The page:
Sunday, April 5, 2020

Palm Sunday and Holy Week

Sorry! Forgot to post this here:


Dear Friends, 

I have had some conversations and meetings over the last couple of weeks that have just been…surreal.  The last few days they have had to do with Holy Week. So let me share with you what is going to happen.

Palm Sunday:  Mass will be celebrated at 10 AM via (removed the word the) livestream and a recording will be made available soon afterward on Youtube.  I have had many conversations about the distribution of Palms. Conversations with our Leadership Team, other priests and the Town of Dartmouth Health Department.  Ultimately, we need to mindful that Palms are sacramentals, items that point us to Christ.  The Public Health risk involved with the distribution of Palms does not seem to be worth it.  This has led to the following decision
1.Palms were used by the crowds to greet Jesus because they were common, they were the tree branches that were around them. With this in mind and borrowing from an idea that has been floating over social media, I invite you to place a green branch on your doors or in your home this weekend, as a sign of welcoming Christ into your home.
2.The Palms will be blessed at Sunday’s Mass, and then stored until public liturgies have resumed. People will be able to take Palms at that time.

Sacred Triduum: Holy Thursday, Good Friday, Easter Vigil (and Easter Sunday):  will not take place with a congregation.  The Liturgy Team has been planning these ceremonies based on the Vatican’s directives.  It will be very different but will still be celebrated. You may join in via the Livestream.
            Holy Thursday: 7 PM
            Good Friday: 7 PM
            Easter Vigil: 7:30 PM
            Easter Sunday: 10 AM

The Sacraments of Initiation will not take place at this time but will take place once public liturgies resume. Please pray for the 7 young men and women who are looking forward to joining our Family of Faith.

This is a very different Holy Week and Easter than any of us have ever had before.  I have been thinking of the Grinch Who Stole Christmas during all of this planning.  Remember the story?  Despite the Grinch's attempts to prevent Christmas from happening, he couldn’t.  Christmas isn’t about the gifts and the big celebrations.   While we have some important family traditions around Holy Week and Easter, Holy Week and Easter aren’t dependent on them.  We are celebrating Christ’s Passion, Death and familyResurrection and what that means for us: Salvation and Hope, even in the darkest times.  There may not be a big Easter dinner this year, but it can be one of the most spiritually powerful experiences in our lives.

Peace,
Fr. David

Thursday, April 2, 2020

Some More Spiritual Resources Available for You!

A couple of weeks ago I shared some resources to help you in your spiritual growth. (Click here for that list) I would like to add these to the list:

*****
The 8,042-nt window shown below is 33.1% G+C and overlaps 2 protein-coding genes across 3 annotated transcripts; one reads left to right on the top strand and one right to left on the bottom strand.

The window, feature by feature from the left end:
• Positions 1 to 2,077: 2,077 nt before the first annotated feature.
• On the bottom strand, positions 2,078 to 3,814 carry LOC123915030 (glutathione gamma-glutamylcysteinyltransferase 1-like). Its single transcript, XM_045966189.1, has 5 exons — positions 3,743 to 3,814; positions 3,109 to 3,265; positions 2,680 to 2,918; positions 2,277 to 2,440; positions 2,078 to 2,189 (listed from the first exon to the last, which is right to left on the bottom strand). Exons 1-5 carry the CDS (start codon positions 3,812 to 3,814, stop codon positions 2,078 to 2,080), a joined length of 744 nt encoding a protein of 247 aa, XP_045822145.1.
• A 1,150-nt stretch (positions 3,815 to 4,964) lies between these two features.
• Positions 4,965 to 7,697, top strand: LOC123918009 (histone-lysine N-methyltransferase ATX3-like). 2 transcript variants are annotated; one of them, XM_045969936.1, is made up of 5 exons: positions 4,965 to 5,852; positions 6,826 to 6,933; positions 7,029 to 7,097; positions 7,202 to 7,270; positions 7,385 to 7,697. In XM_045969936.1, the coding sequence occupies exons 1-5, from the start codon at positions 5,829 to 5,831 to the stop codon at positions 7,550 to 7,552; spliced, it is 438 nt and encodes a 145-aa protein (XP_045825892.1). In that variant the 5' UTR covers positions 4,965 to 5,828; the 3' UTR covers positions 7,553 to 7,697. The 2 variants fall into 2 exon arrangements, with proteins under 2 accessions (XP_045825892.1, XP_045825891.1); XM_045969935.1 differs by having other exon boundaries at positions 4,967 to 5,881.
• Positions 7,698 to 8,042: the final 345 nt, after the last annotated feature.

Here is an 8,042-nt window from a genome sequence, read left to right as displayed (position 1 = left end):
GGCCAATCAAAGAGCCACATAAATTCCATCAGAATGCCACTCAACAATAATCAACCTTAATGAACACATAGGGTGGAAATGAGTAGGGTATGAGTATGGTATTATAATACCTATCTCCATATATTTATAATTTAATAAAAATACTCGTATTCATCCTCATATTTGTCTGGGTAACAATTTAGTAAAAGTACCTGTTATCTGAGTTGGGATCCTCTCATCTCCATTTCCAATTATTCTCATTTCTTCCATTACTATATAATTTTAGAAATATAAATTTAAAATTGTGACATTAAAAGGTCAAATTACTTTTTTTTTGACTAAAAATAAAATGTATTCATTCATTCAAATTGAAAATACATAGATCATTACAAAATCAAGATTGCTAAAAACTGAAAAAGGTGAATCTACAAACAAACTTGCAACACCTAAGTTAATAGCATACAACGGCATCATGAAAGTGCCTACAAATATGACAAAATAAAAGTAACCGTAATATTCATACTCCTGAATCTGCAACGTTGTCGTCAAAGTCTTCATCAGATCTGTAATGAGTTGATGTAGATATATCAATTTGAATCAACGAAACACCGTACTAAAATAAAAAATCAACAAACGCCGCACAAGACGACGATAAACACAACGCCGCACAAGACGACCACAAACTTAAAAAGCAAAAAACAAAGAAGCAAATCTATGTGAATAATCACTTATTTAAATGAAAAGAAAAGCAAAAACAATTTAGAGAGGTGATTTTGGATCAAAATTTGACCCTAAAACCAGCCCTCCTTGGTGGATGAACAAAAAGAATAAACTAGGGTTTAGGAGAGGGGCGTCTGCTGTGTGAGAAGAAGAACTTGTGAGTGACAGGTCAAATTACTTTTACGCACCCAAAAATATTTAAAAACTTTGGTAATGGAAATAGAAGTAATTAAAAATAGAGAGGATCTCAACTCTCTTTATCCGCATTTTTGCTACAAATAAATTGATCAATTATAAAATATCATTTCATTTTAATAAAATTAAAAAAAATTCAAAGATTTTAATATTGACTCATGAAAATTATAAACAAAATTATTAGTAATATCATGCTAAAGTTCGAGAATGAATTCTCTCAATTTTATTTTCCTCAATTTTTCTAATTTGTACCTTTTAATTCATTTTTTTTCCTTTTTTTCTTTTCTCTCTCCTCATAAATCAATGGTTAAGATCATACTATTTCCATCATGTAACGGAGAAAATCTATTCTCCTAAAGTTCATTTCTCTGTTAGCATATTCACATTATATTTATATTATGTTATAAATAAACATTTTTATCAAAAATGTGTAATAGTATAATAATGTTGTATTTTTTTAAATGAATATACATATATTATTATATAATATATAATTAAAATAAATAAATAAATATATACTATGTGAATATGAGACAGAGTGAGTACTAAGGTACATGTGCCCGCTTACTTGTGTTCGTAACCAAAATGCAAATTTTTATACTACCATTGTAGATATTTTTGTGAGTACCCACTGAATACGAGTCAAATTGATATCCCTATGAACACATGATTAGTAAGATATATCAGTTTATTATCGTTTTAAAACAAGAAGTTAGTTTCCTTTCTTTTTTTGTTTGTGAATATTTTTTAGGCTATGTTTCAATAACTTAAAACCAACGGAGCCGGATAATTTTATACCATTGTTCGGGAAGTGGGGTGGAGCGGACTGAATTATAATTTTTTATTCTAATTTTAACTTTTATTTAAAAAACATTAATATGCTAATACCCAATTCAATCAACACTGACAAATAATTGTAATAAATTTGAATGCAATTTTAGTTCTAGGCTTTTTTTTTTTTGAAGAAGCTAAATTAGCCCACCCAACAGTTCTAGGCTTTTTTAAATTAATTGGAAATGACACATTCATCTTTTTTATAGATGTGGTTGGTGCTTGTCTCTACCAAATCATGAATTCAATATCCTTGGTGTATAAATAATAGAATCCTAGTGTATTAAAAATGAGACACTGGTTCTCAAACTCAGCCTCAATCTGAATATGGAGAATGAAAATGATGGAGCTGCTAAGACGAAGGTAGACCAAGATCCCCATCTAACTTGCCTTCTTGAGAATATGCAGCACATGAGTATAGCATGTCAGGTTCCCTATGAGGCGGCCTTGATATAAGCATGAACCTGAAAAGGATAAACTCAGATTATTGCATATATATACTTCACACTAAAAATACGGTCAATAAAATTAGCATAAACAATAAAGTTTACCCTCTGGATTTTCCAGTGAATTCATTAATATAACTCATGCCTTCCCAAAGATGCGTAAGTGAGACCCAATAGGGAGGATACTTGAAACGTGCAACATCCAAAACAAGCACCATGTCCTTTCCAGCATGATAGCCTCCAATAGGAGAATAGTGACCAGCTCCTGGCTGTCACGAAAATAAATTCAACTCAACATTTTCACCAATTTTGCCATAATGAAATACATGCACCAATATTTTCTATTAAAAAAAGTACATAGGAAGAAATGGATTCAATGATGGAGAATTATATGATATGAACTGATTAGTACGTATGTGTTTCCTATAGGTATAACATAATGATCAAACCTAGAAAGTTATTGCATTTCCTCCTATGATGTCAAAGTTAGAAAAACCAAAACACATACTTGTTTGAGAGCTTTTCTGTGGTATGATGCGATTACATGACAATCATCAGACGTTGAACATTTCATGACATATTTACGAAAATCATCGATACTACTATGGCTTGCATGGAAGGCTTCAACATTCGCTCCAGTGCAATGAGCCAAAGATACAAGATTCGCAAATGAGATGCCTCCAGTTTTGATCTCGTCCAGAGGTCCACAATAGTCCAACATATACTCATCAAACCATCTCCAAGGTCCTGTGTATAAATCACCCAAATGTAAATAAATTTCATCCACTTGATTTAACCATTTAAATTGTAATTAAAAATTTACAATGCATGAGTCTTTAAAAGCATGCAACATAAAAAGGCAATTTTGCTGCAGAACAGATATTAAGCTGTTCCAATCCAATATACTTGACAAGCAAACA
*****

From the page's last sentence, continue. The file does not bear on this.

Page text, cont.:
More online resources:

Prayer:


Stations of the Cross: (Friday at 4:30PM). https://relevantradio.com/faith/stations-of-the-cross/


            Livestreamed at 3PM:  https://www.facebook.com/DivineMercyOfficial

Free Access:
The Word Among Us  https://wau.org
Living With Christ        http://www.livingwithchrist.us/#covid
Magnificat                   https://us.magnificat.net/free
Give Us This Day         https://giveusthisday.org/Digital


Tuesday, March 31, 2020

A Way to Join the Church in Prayer!

We are all well aware of the reality we are living in and that one of the restrictions we have to deal with is that there are no public liturgies being offered in our churches.   

However, liturgies are still occurring, and not just Mass.

The word ‘liturgy’ means ‘public work’.  So Mass, is a public work of the Church. Whenever a liturgy is prayed, those participating are united with brothers and sisters throughout the world.

In fact, the audience for our livestreamed Masses goes beyond the bounds of St. Mary’s.  We have had people watching from throughout the United States and Europe and even Asia!

I would like to share with you another Liturgy that happens each and every day in the life of the Church, and one that you can participate in as well:  The Liturgy of the Hours.

The Liturgy of the Hours is commonly referred to as the “breviary”. A breviary is the book that priests and religious have that contain the Liturgy of the Hours.  There are prayers (or hours) that are prayed throughout the day.

If you have ever been to a monastery or convent or seen a movie that had monks at prayer, this is what they were praying.  It is a collection of psalms, other scripture readings and readings from the tradition of the Church.  It can be prayed individually or in a group, but whenever it is prayed, it is prayed with the whole Church.

At the university whenever we pray Morning, Evening or Night Prayer, we use a phone app called iBreviary. 

iBreviary can also be found on the internet.  If you look to the right you will see a banner for iBreviary, click on that and it will list the different hours of the day.  We will have it posted on the website soon.

I invite and encourage you to make the Liturgy of the Hours part of your prayer each day.  Pray it with members of your family, join friends in praying it on Facetime, Skype, etc.


Wednesday, March 25, 2020

The Opportunity for Spiritual Detachment

This past week began our “Retreat at Home”.  On Monday’s and Wednesdays, a video clip from Bishop Barron’s Pivotal Players is emailed with some reflection questions.  Participants are invited to spend some time reflecting on the questions after watching the video. If they like they may comment to the group.  In addition, participants are encouraged to spend some extra time in prayer or spiritual reading each day. (If anyone would like to participate, you can join at any time.  Go to stmarysdartmouth.flocknote.com and join the Group ‘Retreat at Home’; once you do the emails with the videos will be found in the Group.)

The first two videos were on St. Francis of Assisi.  A priest friend and I led a pilgrimage to Italy a few years ago.  It was my first time to Italy and I enjoyed it very much, but there were two particular days/locations that were particularly moving. One of them was Assisi.  To walk the streets that St. Francis had, to see the Portiuncula, one of the small churches that he had repaired in the early days of his religious life, and to see how this one man-without trying to—had changed the Church and inspired a movement that continues today.  I remember praying at his tomb and ever since that trip have been inspired by his simplicity, devotion to Christ and the Gospel as well as his courage and strength.